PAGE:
Moody tests new lifesaving device

  • Published
  • 23rd Wing Public Affairs

As the Air Force begins to change the way airpower is generated and moves to more Agile Combat Employment (ACE) missions, a critical need exists for next generation force protection and emergency ballistic and blast protection in tactical operations.

AFWERX teamed up with Moody to fill that need.

Team Moody invited TKM Unlimited Inc., an AFWERX Phase II-funded defense innovator, to provide a capabilities demonstration on the Ballistic Rapid Air Deployable System (B-RADS) technology.

“With ACE we’ve been trying to lighten the load,” said Tech. Sgt. Jeremy Bratcher, 820th Combat Operations Squadron future technologies flight craftsman. “In the grand scheme of things, sandbags take more time to employ and don’t provide initial protection when we arrive at hostile locations. With B-RADS we can show up to these contested locations and quickly employ cover. That vastly improves the survivability and resilience of our people going in.”

This potential survivability is reinforced with B-RADS higher levels of blast protection than typical sandbags or ceramic plates. B-RADS allows users to employ ballistic and blast protection against threats at National Institute of Justice (NIJ) level III+.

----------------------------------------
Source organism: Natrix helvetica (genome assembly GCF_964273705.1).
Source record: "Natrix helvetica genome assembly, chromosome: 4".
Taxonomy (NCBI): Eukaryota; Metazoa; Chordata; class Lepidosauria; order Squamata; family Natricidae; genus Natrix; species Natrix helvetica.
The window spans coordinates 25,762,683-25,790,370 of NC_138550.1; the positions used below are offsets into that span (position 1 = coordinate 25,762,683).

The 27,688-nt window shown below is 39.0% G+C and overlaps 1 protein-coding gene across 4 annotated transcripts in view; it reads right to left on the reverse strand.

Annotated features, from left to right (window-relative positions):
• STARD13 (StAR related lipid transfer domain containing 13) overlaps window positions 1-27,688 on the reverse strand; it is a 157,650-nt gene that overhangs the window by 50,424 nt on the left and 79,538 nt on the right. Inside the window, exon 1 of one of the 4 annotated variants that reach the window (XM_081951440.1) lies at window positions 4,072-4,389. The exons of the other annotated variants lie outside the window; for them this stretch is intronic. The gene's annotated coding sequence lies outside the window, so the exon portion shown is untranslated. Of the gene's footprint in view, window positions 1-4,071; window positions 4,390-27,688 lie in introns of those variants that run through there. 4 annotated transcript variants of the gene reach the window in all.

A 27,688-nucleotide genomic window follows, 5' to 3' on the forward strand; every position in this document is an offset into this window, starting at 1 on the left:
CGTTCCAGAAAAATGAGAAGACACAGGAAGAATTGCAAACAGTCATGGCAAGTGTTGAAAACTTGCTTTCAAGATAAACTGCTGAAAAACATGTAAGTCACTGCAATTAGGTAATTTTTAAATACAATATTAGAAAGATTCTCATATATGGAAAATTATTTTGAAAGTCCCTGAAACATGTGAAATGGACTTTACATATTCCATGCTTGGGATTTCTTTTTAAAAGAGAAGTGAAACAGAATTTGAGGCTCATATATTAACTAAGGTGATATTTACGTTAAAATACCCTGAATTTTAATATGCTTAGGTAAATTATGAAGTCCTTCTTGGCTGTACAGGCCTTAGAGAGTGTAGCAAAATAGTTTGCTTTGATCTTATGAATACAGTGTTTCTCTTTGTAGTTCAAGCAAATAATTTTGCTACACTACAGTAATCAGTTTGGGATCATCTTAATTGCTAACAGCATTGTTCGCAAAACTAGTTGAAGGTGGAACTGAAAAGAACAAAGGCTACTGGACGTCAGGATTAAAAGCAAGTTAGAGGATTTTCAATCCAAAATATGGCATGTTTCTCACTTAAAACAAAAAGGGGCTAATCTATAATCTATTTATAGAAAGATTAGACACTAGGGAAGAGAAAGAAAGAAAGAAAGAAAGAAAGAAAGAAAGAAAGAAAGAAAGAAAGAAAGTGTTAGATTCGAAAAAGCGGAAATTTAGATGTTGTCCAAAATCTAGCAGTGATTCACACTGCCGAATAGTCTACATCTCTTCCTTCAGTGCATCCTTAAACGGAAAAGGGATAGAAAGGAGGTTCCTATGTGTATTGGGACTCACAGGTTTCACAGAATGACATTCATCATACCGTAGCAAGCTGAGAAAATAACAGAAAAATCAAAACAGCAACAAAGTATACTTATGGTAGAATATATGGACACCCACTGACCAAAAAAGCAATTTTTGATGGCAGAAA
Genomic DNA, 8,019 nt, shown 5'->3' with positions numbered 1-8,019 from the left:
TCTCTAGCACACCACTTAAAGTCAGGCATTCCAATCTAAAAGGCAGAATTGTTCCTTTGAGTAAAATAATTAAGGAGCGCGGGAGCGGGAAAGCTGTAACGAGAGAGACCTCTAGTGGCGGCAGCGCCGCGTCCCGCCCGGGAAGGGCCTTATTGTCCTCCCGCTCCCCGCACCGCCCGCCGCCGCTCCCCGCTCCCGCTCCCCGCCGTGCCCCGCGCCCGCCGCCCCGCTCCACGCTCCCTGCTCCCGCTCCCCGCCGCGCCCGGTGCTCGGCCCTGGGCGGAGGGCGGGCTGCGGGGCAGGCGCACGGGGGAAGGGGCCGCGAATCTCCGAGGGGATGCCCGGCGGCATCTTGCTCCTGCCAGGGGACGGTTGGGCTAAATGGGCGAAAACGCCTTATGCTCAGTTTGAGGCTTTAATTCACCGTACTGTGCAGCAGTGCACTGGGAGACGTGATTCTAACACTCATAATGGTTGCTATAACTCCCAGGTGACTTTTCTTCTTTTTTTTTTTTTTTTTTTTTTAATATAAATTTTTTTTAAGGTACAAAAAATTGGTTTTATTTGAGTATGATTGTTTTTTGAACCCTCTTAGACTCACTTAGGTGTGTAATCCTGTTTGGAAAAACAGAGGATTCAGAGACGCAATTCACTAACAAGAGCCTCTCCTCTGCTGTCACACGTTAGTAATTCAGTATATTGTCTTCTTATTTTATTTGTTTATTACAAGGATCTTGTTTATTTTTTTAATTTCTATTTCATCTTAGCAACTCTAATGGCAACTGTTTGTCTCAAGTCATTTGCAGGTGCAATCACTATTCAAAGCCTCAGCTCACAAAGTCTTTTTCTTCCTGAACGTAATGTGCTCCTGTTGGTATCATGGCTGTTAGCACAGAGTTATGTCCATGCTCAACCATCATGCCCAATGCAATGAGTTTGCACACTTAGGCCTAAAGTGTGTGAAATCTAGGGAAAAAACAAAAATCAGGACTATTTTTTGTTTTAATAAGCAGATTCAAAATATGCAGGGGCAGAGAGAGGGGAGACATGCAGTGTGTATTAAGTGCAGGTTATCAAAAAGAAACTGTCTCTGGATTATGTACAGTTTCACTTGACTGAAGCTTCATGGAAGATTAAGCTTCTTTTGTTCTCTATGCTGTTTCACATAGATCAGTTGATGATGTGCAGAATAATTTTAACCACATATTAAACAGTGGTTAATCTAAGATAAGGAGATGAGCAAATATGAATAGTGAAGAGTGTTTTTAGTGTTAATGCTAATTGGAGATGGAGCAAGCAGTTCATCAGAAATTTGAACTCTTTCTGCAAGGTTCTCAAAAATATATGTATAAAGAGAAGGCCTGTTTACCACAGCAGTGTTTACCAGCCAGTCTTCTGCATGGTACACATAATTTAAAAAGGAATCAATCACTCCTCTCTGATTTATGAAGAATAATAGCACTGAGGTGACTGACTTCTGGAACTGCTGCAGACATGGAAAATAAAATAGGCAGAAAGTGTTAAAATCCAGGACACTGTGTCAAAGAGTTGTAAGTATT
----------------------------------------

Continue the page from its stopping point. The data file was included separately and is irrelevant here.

“B-RADS is designed as a ballistic protection system,” said Thomas Milo, TKM Unlimited Inc. president and CEO. “It uses a special polymer-blend material combined with an absorbing inflatable air bladder that enhances overall performance … Most companies offer NIJ level IIIA, but B-RADS offers NIJ level III+ which stops everything NIJ level IIIA stops plus 7.62mm NATO rounds and M855 green tip ammo.”

The NIJ protection level is a detailed chart of the different weapons that ballistic vests and armored plates defend against. Each level protects at its own threat range and those of previous levels.

During the demonstration, B-RADS performance and protection levels were tested.

“The demonstration included a live-fire test with a Sig Sauer M18 and M4 carbine,” Bratcher said. “The first demonstration was utilizing a ballistic pad that did not have the B-RADS inflatable system behind it, and it showed that the impact of the rounds was far more traumatic to the potential person wearing it.”

Bratcher added that he was doubtful when he saw the prototype more than a year ago, but after the demonstration he was impressed with the overall level of protection B-RADS provides.